It’s hard to miss families making their way to their pagoda with traditional offerings of Num Ansom, a sticky rice cake filled with green bean and pork and wrapped in banana leaf. The offering is seen to ease their ancestors suffering, whilst mediating and praying to the spirit world sees off bad karma. The most important days of the festival are the three leading up to Prachum Benda, or Ancestors Day, a time when most of Cambodia closes with metropolitan Khmers flooding back to their birthplace. Transport, such as Tuk tuks, can be tricky to find with commerce also closed for festivities so it is advised to plan head.
Traditional services happen in pagodas around Phnom Penh, like the beautiful Silver Pagoda, which welcome travelers openly. Otherwise, those wanting to make the extra effort can venture towards the outskirts and surrounding countryside. Not only does it offer a more intimate affair but, away from the hustle and bustle of city life, showcases Cambodia’s stunning wilderness.
Social butterflies that meet locals are encouraged to ask to join a traditional service.It is an open invitation with Cambodians known for their friendliness towards visitors, with many especially keen to share their traditions. There is a dress code with shoulders and legs to be covered; white is a wise choice as this is the colour worn for funerals. Cambodian’s have great respect for the dead and many who have had the privilege to witness Pchum Ben come away with an even greater respect for the Cambodian culture.
Dia de los Muertos, Day of The Dead – Mexico, October 31st – November 2nd
Mexico’s most famous holiday, Dia de los Muertos, has been gaining admiration from travelers for its unique cultural experience and moving tributes to the dead. It is a 360 shift from when Spanish Conquistadors arrived in the 15th Century. So appalled by the decorative skulls and pagan practices that, in their bid to covert locals to Catholicism, they moved the festival from August to the beginning of November to coincide with All Saints Day. Now one of the main events in the Mexican calendar, the flavour of the modern festival emerged in the 18th Century and is believed to have roots in Pre-Columbian rituals such as the Aztec festivals of Miccailhuitontli and Huey Miccailhuitl (the Little and Great Feasts of the Dead).
In anticipation of the gloriously grisly event, you can find yourself wondering the markets and stores filled with skulls, miniature coffins and an array of skeleton themed treats. Live bands and the hum of chatter give the urban and quiet streets an inescapable energy. The smell of cooking lingers, as women traditionally spend all day preparing a customary feast, in which friends and family gather to toast the ghostly visitors. It forms the most moving tradition of Day of the Dead, which happens at nighttime with a cemetery vigil. Families will devote a day to decorating the graves of their loved ones before gathering to share food, telling enduring stories and jokes in the ambiance of flickered candlelight.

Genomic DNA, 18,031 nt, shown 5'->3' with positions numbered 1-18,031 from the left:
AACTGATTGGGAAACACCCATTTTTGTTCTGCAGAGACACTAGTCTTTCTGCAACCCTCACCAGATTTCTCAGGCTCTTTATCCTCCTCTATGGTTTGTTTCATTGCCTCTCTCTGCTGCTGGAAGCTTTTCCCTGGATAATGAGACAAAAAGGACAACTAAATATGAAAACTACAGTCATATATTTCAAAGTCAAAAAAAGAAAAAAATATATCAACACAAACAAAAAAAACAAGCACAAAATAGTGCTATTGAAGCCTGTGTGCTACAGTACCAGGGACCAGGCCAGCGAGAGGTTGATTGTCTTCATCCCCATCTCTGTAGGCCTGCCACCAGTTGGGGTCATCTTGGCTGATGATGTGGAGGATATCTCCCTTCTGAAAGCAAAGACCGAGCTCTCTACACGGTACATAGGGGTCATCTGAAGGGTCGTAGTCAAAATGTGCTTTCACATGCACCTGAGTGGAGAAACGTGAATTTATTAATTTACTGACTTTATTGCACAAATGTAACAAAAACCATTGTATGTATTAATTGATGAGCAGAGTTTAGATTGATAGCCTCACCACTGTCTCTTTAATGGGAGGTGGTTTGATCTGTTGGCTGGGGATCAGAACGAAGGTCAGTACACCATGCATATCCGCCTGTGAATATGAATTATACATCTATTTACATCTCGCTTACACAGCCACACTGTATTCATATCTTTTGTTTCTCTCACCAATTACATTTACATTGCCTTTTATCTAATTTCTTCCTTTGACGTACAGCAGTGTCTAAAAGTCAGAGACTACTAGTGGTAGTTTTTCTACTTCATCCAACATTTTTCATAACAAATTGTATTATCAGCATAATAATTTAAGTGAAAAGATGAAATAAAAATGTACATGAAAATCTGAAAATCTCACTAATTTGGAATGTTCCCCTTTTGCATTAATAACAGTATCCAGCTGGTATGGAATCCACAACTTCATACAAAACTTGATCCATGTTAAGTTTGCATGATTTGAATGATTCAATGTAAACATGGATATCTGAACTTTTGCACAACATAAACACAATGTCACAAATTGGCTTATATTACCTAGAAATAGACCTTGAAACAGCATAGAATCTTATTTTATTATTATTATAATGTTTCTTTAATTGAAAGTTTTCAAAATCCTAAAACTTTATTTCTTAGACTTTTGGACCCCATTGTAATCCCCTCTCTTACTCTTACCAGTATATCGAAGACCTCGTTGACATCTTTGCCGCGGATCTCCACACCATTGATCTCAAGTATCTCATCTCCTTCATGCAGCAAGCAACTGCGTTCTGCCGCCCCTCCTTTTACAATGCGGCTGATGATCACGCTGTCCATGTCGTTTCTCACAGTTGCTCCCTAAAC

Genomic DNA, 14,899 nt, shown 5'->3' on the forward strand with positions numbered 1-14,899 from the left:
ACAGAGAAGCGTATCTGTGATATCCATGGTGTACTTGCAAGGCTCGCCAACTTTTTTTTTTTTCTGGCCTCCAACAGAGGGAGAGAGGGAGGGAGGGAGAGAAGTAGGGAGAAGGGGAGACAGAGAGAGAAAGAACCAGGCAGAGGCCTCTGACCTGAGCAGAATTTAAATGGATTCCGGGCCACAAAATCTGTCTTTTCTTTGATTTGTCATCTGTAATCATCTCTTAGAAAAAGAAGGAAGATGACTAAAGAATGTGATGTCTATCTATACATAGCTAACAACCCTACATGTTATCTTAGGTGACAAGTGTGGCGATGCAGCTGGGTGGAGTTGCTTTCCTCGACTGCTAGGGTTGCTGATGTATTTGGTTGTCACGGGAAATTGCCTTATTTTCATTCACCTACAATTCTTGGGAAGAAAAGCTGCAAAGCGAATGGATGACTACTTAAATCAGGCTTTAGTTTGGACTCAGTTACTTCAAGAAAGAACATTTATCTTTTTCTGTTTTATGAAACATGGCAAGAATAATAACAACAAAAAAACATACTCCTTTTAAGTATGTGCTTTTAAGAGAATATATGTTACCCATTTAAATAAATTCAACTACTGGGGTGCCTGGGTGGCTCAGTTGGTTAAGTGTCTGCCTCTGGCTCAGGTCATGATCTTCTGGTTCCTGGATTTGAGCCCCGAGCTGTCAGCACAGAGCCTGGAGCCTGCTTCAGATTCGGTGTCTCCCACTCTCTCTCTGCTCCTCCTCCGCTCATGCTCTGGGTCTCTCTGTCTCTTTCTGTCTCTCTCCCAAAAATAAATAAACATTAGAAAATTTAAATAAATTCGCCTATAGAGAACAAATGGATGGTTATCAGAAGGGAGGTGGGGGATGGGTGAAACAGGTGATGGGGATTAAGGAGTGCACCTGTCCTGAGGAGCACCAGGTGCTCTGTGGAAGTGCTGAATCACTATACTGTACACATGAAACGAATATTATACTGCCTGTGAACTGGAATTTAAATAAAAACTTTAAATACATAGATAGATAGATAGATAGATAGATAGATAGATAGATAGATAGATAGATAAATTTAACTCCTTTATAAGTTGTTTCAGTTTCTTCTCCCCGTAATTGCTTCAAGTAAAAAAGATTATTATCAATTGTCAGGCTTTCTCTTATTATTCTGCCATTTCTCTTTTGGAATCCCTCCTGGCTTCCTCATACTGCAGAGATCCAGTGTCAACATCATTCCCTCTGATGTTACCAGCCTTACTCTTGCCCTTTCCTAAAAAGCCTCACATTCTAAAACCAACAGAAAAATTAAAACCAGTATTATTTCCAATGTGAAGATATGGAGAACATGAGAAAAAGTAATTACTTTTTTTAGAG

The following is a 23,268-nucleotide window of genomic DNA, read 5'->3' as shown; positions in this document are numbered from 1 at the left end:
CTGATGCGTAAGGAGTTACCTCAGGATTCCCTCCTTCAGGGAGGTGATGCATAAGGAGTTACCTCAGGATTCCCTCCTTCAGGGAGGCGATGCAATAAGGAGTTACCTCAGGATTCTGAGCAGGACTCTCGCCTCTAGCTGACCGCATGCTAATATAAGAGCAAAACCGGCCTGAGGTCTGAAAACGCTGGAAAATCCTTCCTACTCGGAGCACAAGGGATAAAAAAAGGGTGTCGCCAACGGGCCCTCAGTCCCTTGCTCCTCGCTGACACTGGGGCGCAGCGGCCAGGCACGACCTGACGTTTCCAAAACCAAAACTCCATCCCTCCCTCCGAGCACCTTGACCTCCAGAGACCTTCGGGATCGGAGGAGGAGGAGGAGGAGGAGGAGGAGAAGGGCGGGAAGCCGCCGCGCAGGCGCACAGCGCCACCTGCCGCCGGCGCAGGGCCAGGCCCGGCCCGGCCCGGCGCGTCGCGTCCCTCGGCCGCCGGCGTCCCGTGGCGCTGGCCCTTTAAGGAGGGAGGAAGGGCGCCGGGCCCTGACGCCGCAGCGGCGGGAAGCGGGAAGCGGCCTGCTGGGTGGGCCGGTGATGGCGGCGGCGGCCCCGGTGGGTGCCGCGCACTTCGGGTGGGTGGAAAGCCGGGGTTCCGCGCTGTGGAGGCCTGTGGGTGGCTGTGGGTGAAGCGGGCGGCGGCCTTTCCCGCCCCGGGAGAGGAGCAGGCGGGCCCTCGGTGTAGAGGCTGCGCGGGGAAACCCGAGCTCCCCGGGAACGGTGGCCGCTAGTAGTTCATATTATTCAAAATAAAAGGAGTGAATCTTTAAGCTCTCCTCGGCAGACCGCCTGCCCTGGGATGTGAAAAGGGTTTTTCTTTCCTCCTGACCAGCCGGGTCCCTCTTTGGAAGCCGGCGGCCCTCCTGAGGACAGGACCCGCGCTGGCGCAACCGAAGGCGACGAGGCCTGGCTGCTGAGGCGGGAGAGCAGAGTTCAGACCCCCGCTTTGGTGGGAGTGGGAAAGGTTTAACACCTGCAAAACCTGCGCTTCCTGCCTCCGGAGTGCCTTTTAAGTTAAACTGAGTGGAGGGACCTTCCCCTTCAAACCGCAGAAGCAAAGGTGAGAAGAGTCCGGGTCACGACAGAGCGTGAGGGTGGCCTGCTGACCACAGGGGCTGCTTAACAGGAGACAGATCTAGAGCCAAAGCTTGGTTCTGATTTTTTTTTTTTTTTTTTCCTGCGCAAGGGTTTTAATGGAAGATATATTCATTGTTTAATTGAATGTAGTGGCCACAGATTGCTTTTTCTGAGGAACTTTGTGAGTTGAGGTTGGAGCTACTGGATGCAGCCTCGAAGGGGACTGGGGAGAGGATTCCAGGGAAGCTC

The festival stems from the Indigenous belief that the dead are awakened from their eternal sleep to share celebrations with their loved ones. The souls of children are believed to return first on November 1, known as Dia de los Inocentes (Day of Little Angels) and white orchid flowers are traditionally laid at the grave. Whilst, adult spirits follow on November 2 and graves are decorated with bright orange marigolds, believed to symbolize life and hope.
With a bundle of local traditions, no place celebrates the festival the same, so picking where you experience the festival is certainly worth a careful think. Mexico City and its tourist hubs will give you a buffet of options, from the urban but quaint sprawl of Mixquic, south west of the city center, where Major vigils are held at the city’s largest cemeteries, Panteón Civil de Dolores and Bosque de Chapultepec, to Zocala, the main plaza at the heart of the historic city.
For those willing to go the extra mile make your way to the islands in Lake Pátzcuaro in the central state of Michoacán. It can be tricky to find accommodation but a well-executed plan will reward you with a moving experience, away from the tourist hubs and into the purest roots of the Festival. Alternatively the city of Oaxaca offers a swarm of actively, where local artist use coloured sawdust to create extraordinary altars along the main street While the city has gained popularity in recent years, through local government initiatives, it still retains a rustic charm. Regardless of where you end up the Festival of the Dead will offer little in disappoints, delivering a moving and truly unique cultural experience.